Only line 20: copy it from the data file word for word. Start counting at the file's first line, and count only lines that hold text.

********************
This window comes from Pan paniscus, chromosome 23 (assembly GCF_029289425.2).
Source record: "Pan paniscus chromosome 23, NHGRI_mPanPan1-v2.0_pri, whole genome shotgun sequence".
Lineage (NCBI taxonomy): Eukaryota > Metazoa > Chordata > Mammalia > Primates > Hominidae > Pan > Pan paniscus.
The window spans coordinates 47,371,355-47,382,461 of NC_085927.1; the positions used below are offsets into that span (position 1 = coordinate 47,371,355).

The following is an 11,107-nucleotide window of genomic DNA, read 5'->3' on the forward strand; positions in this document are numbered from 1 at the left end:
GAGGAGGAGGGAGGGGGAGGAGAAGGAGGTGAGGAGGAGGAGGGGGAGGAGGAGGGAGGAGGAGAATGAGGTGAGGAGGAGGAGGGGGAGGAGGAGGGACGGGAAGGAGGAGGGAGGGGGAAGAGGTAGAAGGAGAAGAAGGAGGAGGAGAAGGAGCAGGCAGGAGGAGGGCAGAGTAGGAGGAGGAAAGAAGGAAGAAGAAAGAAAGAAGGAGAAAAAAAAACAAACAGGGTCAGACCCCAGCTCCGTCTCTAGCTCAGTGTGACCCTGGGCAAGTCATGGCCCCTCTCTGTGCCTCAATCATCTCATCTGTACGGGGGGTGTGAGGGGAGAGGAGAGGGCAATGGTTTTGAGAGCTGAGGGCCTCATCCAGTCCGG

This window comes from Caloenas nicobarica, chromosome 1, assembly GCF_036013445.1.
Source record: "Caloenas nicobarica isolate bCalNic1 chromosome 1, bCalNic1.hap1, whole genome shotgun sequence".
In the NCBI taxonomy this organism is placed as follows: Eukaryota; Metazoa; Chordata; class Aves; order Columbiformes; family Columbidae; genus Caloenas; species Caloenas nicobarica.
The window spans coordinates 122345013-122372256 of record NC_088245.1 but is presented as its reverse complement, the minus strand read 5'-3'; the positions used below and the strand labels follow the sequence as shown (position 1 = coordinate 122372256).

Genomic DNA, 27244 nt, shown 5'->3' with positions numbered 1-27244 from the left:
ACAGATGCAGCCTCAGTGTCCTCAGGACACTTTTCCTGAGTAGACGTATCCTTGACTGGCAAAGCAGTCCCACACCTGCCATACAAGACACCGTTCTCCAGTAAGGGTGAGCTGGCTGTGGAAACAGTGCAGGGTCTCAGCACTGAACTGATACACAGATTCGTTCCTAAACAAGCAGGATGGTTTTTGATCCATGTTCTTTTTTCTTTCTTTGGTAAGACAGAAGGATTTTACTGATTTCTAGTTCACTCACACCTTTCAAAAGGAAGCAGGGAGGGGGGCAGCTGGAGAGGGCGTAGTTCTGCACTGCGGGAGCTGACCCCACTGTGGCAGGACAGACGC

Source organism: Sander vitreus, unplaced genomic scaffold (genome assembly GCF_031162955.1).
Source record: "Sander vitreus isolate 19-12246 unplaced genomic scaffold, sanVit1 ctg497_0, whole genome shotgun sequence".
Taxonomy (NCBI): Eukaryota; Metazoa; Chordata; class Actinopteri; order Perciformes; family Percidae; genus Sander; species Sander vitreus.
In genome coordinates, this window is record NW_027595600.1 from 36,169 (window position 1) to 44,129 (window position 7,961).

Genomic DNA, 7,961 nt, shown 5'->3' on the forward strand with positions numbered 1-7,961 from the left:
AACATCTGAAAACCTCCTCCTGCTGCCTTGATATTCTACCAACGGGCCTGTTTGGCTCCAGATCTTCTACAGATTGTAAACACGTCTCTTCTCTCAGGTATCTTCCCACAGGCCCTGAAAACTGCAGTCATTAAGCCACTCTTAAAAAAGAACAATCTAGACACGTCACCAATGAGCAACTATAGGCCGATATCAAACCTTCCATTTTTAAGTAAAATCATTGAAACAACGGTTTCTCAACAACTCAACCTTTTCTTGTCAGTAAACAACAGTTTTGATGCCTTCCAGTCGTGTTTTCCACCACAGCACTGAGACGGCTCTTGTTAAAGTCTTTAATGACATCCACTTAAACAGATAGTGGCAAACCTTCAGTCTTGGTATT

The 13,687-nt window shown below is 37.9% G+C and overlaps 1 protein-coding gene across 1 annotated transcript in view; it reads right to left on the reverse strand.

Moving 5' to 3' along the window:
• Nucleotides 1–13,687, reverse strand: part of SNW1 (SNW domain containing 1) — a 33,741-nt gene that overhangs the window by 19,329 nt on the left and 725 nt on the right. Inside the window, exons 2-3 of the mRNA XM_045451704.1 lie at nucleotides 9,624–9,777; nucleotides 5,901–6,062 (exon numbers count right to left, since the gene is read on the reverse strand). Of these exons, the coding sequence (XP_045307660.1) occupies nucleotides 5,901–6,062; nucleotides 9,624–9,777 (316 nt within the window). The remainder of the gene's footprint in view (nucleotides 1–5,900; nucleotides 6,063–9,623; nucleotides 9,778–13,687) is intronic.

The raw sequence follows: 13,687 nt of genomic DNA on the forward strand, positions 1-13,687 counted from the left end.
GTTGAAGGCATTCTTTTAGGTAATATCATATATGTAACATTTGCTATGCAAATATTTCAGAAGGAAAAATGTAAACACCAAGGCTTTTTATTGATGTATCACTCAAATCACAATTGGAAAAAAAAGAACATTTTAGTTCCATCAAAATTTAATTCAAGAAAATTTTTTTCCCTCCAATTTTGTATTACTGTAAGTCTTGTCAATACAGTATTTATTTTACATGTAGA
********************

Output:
Moving 5' to 3' along the window: